Build Responsive, Real-Time Graphs in WordPress: Introduction

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I want to see a web full of beautiful, real-time graphs that allow us to visualize our data in new and effective ways. My hope is to make this so astoundingly easy for you that you’ll start building all kinds of beautiful, powerful tools that bring your data to life. In this series, I will take a WordPress novice from beginning to end, start to finish, in creating a fully responsive, real-time graphing system that works within your WordPress site. I assume you know the absolute basics of WordPress — how to log in, get to your “Appearance” > “Editor,” and make basic changes to your site. As our working data example, we’ll be creating a basic workout tracker from scratch. We’ll make the forms, the database tables, and implement Flot — an awesome graph and chart library — to make your data come to life. I have a WordPress plugin you’re going to need for this project that takes care of most of the struggle of getting Flot charts onto your site. If you’ve never created a form, messed with phpMyAdmin, or worked with your WordPress backend, you’re in for a fun learning experience! Here are the fundamental skills you need to make this tutorial work:

  1. Basic knowledge of WordPress — how to get around the admin tools, etc
  2. Administrative rights to your WordPress site
  3. Access to phpMyAdmin (which you can get through your domain host)
  4. FTP access — we’re going to upload some files to your WordPress folders
This series covers a lot of ground. For some of you, the basics of setting up WordPress for custom posts and form handling is no big deal. You may just want to skip right to the responsive graphing section. That’s why this is a multi-part series — to accommodate all user levels.


First of all, I know there are better, more secure ways of doing this entire process, but I will refer you to the second sentence is this post — I want this to be easy. Once in place, you can make the process far more secure and adapt it as you need it. Second, everybody has a slightly different WordPress site. Your site may have a different theme or be on a different host than mine, so the admin view might look different. As long as you haven’t modified core WordPress files, this whole process will still work. I start with a fresh install and a blank WordPress site. I’m using WordPress version 3.4.2 for this tutorial, so all screenshots will have that particular look and feel. I’m also using the TwentyEleven theme that comes stock with a fresh WordPress installation. The only changes I made to my site are in the “Settings” > “Permalink” menu where I selected “Post Name” as the URL structure. I also changed the “Settings” > “General” site title for the sake of this tutorial. So, without further ado, let’s jump into this series!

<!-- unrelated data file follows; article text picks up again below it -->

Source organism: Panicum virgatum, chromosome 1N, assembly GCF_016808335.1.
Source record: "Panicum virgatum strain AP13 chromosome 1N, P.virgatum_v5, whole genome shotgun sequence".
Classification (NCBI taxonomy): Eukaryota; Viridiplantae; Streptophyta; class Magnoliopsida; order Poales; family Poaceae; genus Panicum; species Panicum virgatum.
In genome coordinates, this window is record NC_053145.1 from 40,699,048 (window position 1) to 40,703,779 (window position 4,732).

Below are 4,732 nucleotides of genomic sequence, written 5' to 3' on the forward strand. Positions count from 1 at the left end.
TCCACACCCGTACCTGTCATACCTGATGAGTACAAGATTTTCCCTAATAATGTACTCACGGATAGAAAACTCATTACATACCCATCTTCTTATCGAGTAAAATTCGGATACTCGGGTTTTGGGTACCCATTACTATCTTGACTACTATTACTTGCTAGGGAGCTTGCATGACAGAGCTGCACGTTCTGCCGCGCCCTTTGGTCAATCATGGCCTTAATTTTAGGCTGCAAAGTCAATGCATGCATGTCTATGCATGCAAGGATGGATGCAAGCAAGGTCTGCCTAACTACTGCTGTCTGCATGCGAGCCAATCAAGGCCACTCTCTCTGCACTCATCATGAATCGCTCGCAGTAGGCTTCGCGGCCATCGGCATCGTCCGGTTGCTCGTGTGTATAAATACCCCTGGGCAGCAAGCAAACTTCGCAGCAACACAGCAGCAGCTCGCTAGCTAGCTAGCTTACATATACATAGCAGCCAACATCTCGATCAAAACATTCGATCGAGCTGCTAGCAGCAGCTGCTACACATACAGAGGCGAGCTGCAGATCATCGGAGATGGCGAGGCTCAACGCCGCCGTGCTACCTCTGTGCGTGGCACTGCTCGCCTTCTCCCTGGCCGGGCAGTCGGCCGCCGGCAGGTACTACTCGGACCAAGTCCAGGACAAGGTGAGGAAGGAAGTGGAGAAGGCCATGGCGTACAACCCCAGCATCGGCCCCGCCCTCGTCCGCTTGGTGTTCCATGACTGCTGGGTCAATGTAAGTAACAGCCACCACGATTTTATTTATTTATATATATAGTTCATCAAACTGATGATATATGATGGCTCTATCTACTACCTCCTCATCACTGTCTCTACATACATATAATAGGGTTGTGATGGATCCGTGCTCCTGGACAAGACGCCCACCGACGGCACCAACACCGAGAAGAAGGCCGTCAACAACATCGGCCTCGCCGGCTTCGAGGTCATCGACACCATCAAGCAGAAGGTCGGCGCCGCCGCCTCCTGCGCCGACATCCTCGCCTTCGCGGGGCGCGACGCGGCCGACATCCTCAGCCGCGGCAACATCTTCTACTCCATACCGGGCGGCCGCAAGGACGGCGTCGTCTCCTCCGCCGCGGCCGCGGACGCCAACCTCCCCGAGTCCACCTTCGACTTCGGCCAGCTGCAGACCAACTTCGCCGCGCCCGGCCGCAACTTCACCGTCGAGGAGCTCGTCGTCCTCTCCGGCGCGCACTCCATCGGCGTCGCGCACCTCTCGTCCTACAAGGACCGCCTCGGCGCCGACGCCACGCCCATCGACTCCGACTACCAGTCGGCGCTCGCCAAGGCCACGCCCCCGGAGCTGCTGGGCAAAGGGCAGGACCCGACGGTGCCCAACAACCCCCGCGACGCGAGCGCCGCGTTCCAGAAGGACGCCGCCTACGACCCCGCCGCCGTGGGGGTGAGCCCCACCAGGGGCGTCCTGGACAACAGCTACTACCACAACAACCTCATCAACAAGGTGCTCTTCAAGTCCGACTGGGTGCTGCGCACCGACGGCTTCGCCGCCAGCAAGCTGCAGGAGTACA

Step 0: Install the Flot for WordPress Plugin

I created this plugin to make the process a whole lot easier. The plugin includes a stripped-down version of Flot, an excellent graphing and charting library. But Flot doesn’t work well with WordPress out of the box. So, this plugin helps you by getting the files you need onto your WordPress site. If you’re a novice, I highly recommend you install this plugin. Flot for WordPress You may also want the PHP files I created for this series. For you newbies, I recommend you build these files from scratch along with me. You’ll learn a lot more this way, and you’ll be much better equipped to troubleshoot issues. Resource Files These files will eventually be uploaded to your plugins folder:

Step 1: Upload a File

One thing I try to always do when creating new functionality in WordPress is make sure it’s going to work reliably, even if I update my themes. That’s where the Flot for WordPress plugin above comes in really handy. But, if you do want to use Flot without the plugin, just make sure you don’t store all of your work in the wp-content/themes folders. As soon as you change themes you’ll lose everything. So, create a blank custom PHP file. You can use a text editor. Just open a new file and save the blank document. I call mine “custom-workout.php”. Upload this to your wp-content/plugins/flot-for-wp/flot folder. I use Filezilla, which is a free FTP tool that’s easy to use. You might use your hosting provider’s file uploader tool. You can’t move forward without getting that PHP file into your plugins folder, though. To be clear, here’s the approximate path to the folder I recommend you upload this file: